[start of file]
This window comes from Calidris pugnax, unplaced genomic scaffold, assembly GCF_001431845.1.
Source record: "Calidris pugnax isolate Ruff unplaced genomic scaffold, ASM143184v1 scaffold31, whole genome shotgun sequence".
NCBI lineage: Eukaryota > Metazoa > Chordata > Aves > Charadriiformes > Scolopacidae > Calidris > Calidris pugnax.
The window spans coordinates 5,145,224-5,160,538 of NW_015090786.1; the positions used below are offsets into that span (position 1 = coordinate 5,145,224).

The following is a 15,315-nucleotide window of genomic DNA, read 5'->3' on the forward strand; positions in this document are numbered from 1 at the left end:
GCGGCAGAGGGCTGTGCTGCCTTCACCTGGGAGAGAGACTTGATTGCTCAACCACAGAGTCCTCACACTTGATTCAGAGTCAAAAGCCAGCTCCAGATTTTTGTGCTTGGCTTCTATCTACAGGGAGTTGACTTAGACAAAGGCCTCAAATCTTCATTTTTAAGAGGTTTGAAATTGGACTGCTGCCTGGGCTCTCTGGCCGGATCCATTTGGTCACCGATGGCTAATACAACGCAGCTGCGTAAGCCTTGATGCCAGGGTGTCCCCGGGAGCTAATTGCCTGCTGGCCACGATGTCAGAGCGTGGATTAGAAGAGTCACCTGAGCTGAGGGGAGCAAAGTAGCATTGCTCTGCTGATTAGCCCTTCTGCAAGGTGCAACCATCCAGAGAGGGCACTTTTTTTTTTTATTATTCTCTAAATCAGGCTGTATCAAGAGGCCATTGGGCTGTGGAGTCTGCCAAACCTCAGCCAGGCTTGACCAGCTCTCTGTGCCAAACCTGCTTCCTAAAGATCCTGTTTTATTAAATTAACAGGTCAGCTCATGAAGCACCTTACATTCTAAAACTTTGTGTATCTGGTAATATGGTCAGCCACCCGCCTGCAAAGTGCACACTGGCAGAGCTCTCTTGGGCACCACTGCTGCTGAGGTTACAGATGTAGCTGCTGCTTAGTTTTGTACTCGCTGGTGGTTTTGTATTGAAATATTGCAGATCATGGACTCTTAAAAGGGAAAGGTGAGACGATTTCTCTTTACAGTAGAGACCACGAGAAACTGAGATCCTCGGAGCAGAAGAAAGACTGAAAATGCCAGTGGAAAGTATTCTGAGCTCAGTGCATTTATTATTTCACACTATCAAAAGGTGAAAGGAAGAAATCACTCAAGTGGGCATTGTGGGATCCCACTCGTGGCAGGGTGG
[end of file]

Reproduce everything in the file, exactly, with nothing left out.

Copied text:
This window comes from Calidris pugnax, unplaced genomic scaffold, assembly GCF_001431845.1.
Source record: "Calidris pugnax isolate Ruff unplaced genomic scaffold, ASM143184v1 scaffold31, whole genome shotgun sequence".
NCBI lineage: Eukaryota > Metazoa > Chordata > Aves > Charadriiformes > Scolopacidae > Calidris > Calidris pugnax.
The window spans coordinates 5,145,224-5,160,538 of NW_015090786.1; the positions used below are offsets into that span (position 1 = coordinate 5,145,224).

The following is a 15,315-nucleotide window of genomic DNA, read 5'->3' on the forward strand; positions in this document are numbered from 1 at the left end:
GCGGCAGAGGGCTGTGCTGCCTTCACCTGGGAGAGAGACTTGATTGCTCAACCACAGAGTCCTCACACTTGATTCAGAGTCAAAAGCCAGCTCCAGATTTTTGTGCTTGGCTTCTATCTACAGGGAGTTGACTTAGACAAAGGCCTCAAATCTTCATTTTTAAGAGGTTTGAAATTGGACTGCTGCCTGGGCTCTCTGGCCGGATCCATTTGGTCACCGATGGCTAATACAACGCAGCTGCGTAAGCCTTGATGCCAGGGTGTCCCCGGGAGCTAATTGCCTGCTGGCCACGATGTCAGAGCGTGGATTAGAAGAGTCACCTGAGCTGAGGGGAGCAAAGTAGCATTGCTCTGCTGATTAGCCCTTCTGCAAGGTGCAACCATCCAGAGAGGGCACTTTTTTTTTTTATTATTCTCTAAATCAGGCTGTATCAAGAGGCCATTGGGCTGTGGAGTCTGCCAAACCTCAGCCAGGCTTGACCAGCTCTCTGTGCCAAACCTGCTTCCTAAAGATCCTGTTTTATTAAATTAACAGGTCAGCTCATGAAGCACCTTACATTCTAAAACTTTGTGTATCTGGTAATATGGTCAGCCACCCGCCTGCAAAGTGCACACTGGCAGAGCTCTCTTGGGCACCACTGCTGCTGAGGTTACAGATGTAGCTGCTGCTTAGTTTTGTACTCGCTGGTGGTTTTGTATTGAAATATTGCAGATCATGGACTCTTAAAAGGGAAAGGTGAGACGATTTCTCTTTACAGTAGAGACCACGAGAAACTGAGATCCTCGGAGCAGAAGAAAGACTGAAAATGCCAGTGGAAAGTATTCTGAGCTCAGTGCATTTATTATTTCACACTATCAAAAGGTGAAAGGAAGAAATCACTCAAGTGGGCATTGTGGGATCCCACTCGTGGCAGGGTGG